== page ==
Erasmus programme: How Brexit will impact study exchanges

29 March 2018 – VoxEurop

Despite both the EU and the UK claiming they have made "decisive steps" in setting up the transitional period that will follow Brexit, there is still much uncertainty about the future of British participation in the Erasmus, the European exchange programme, beyond 2020.

The EU and the UK announced they made “decisive steps”, in words of the EU negotiator Michel Barnier, setting the transition period to 31 December 2020.

But “we are not at the end of the road,” Barnier warned. Work remains.  

Issues such as the Irish border, the circulation of products or the Britain’s participation in Euratom, Europol, Eurojust,reports EUobserver, still need to be discussed. The list includes the successful research and educational programmes, such as Horizon 2020 and Erasmus +.

“We cannot speculate on any possible future scenarios,” said the UK National Agency Erasmus +, “but we note the Government position is that UK participation in some EU programmes ‘promoting science, education and culture’ may continue”.

The document onthe financial settlement between the UK and the EU states that Britain “may wish to participate in some Union budgetary programmes of the new MFF post-2020 as a non-Member State”. And Erasmus+ is funded through the Multi-annual Financial Framework.

But the British Labour MEP Rory Palmer demands more action to the British authorities to “find a way to protect the rights of young people”.

"So far, the UK Government has offered warm words but little clarity,” he told to EDJNet, “and it means that young people are being left in the dark.”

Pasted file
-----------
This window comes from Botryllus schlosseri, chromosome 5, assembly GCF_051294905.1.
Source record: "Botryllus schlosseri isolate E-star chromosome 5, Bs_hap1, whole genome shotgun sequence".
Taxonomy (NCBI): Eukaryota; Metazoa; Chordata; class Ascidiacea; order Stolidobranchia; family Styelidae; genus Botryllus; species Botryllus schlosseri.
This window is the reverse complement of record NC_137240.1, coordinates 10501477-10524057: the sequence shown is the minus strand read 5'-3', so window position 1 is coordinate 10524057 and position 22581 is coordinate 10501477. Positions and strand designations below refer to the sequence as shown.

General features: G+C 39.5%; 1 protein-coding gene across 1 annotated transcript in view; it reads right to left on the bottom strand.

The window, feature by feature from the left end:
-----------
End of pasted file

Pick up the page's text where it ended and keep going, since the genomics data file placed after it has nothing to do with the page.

According to Palmer, “the uncertainty surrounding the UK's participation in Erasmus is affecting young people who are planning their studies and do not know whether or not they will have the same opportunities as previous generations”.

“Reaching an agreement on keeping Erasmus could be a very easy win that would unlock more complex negotiations,” João Bacelar, the executive manager of the European Universities Foundation, told me.

And “even the staunchest UK politicians in favour of Brexit think that such collaboration should be safeguarded”, added the president of the European Association for International Education, Markus Laitinen.

But in Europe “nothing is agreed until everything is agreed,” as Michel Barnier warned while announcing the transition period. And although a deal would be reached, there will be a new Erasmus programme after December 2020. “So, all the agreements would have had to be renegotiated anyway,” said Laitinen to EDJNet.

France, Denmark and Malta, the highest “British dependable”

Britain is the third most popular country in the Erasmus programme, after Spain and Germany. The country received almost 64,000 students and academic staff in 2015; half of them from France, Germany and Spain,according to the last Erasmus+ Annual Report.

Those three countries are also the most famous among the Britons. More than 26,600 students and academic staff went abroad in 2015 under the Erasmus scheme.

But breaking down the number into countries, it states that some European partners have a bigger connection to the UK than others.

France leads the group with the highest proportion (14 per cent) of British students and academic staff under the Erasmus+ programme in its institutions.